"The girl needs permission to go into the city."
Translation:La knabino bezonas permeson iri en la urbon.
Laŭ mi, when the proposition is a "directional" type such as "en/in", the "directional -n" can follow the proposition to clarify the action ("in vs into").
Volitive in Esperanto is really confusing to me. From other very similar sentences, I would expect "iru" in this case. Can anyone explain why "iri" is better here?
Lernu diras, "Volitiva verbo, verbo kun U-finaĵo, montras, ke la ago aŭ stato ne estas reala, sed dezirata, volata, ordonata aŭ celata."
Because you only get one main verb in a sentence, (which in this is "needs / bezonas,") and that's the one that gets conjugated. The other is just an infinitive.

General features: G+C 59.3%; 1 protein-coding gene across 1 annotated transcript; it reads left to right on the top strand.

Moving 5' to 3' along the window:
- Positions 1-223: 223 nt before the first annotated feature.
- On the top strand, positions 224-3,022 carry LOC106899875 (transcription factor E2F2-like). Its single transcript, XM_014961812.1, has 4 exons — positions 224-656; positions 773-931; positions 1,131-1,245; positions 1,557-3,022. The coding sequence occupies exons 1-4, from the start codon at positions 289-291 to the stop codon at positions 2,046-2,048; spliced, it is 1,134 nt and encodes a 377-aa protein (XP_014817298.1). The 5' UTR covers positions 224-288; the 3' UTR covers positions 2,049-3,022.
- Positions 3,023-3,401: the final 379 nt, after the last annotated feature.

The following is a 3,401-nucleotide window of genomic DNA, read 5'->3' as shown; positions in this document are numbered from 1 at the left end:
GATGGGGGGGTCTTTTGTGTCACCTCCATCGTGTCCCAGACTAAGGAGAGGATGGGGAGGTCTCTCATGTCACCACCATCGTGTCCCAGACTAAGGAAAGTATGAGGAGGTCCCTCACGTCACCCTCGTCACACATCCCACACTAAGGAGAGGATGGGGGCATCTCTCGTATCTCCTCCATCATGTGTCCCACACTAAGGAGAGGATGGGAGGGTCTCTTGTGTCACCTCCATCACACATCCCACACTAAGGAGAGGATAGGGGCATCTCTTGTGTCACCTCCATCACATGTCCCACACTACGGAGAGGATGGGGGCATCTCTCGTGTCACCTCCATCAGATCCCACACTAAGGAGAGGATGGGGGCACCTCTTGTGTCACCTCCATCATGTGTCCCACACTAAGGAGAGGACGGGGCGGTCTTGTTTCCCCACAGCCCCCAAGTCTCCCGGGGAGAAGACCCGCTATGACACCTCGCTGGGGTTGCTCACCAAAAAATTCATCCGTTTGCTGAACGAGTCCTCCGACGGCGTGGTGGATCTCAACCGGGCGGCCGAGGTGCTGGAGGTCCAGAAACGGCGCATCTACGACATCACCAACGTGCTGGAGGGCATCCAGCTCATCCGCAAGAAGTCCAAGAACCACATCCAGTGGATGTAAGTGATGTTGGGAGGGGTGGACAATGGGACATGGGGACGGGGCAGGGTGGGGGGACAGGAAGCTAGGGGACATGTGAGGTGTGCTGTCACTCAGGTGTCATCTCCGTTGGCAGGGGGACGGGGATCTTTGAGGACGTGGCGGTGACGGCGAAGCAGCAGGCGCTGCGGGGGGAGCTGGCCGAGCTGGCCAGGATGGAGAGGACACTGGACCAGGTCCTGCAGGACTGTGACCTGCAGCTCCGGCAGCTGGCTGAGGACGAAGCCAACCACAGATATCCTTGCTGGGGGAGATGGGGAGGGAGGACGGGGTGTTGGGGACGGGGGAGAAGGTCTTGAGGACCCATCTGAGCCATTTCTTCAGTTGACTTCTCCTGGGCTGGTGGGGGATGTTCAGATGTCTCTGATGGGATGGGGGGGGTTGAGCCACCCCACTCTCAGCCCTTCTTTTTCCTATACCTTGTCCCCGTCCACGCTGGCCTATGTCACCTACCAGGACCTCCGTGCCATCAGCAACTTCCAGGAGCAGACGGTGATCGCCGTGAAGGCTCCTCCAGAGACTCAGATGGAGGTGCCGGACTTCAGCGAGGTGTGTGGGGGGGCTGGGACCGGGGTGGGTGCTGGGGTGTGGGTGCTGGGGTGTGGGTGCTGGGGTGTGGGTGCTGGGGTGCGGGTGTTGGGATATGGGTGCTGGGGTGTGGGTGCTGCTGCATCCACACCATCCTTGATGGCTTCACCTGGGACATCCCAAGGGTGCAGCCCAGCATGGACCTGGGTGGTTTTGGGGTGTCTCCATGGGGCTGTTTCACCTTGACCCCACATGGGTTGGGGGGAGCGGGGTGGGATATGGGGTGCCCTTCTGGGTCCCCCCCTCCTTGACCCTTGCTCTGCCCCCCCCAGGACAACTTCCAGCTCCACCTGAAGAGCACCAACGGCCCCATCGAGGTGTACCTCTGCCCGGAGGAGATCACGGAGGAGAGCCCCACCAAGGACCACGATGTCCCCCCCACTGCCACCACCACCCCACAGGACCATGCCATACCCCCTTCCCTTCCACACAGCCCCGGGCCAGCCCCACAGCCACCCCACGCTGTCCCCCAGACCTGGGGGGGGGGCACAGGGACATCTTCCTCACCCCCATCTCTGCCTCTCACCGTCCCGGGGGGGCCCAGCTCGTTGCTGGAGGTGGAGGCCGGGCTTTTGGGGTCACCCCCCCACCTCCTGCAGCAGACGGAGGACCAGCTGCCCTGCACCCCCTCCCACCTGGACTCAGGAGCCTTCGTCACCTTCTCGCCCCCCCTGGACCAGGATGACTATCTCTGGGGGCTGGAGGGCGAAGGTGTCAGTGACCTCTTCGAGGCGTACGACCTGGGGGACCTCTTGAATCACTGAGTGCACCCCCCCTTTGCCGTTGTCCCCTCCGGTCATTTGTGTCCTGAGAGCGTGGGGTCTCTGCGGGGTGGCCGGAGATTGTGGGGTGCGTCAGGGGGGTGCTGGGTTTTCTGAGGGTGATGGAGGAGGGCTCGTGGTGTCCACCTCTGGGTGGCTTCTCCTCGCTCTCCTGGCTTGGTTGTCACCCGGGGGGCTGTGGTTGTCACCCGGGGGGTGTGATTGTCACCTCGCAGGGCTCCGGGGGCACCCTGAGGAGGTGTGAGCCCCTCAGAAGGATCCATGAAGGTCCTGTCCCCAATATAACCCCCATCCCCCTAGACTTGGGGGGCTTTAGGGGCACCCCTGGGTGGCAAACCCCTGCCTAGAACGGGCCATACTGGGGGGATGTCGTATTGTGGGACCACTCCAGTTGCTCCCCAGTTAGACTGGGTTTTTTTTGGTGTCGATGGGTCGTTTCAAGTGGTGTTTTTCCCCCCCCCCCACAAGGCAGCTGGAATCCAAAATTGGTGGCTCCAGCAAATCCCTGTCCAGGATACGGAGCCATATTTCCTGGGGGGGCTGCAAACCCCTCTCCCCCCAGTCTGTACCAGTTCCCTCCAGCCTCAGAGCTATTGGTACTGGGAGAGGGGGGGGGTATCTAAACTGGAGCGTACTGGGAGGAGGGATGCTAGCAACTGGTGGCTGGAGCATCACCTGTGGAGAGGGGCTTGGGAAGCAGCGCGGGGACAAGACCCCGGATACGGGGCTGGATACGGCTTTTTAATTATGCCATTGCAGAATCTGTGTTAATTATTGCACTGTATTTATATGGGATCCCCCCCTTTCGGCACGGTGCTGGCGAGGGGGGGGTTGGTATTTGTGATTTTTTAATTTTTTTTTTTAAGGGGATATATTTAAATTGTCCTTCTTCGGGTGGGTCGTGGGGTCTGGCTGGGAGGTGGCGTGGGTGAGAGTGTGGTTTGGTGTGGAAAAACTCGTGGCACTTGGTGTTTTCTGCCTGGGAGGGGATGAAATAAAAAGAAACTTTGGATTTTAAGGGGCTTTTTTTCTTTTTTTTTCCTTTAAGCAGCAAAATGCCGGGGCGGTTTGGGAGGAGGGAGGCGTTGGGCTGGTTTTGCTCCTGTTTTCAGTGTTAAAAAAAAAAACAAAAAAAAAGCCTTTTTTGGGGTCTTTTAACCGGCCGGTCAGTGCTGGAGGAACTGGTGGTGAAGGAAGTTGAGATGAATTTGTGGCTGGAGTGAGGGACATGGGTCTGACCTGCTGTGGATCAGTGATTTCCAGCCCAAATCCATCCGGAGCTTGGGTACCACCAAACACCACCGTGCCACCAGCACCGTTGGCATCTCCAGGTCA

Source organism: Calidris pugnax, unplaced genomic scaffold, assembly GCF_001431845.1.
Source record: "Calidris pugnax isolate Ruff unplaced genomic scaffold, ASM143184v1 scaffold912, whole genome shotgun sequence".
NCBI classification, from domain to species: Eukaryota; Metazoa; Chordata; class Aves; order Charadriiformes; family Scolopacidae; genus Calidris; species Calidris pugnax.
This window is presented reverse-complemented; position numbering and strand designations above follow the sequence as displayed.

In English, the infinitive is "to" + the root, here "to go." In esperanto, that's root + i, here "iri."
So "Ŝi bezonas permeson iri al la urbo."
I can see why that would be annoying. My guess is that the course authors were making a distinction between "entering" and "going into" a city. I suspect if you reported it, it would be added as an alternative.
Thanks. I'll report it next time, assuming I remember to type or choose "eniri".
But ... is there really any distinction in meaning between "entering" and "going into"? "Entering" does seem a bit more formal, but I wouldn't expect the difference between "eniri" and "iri en" to be one of formality.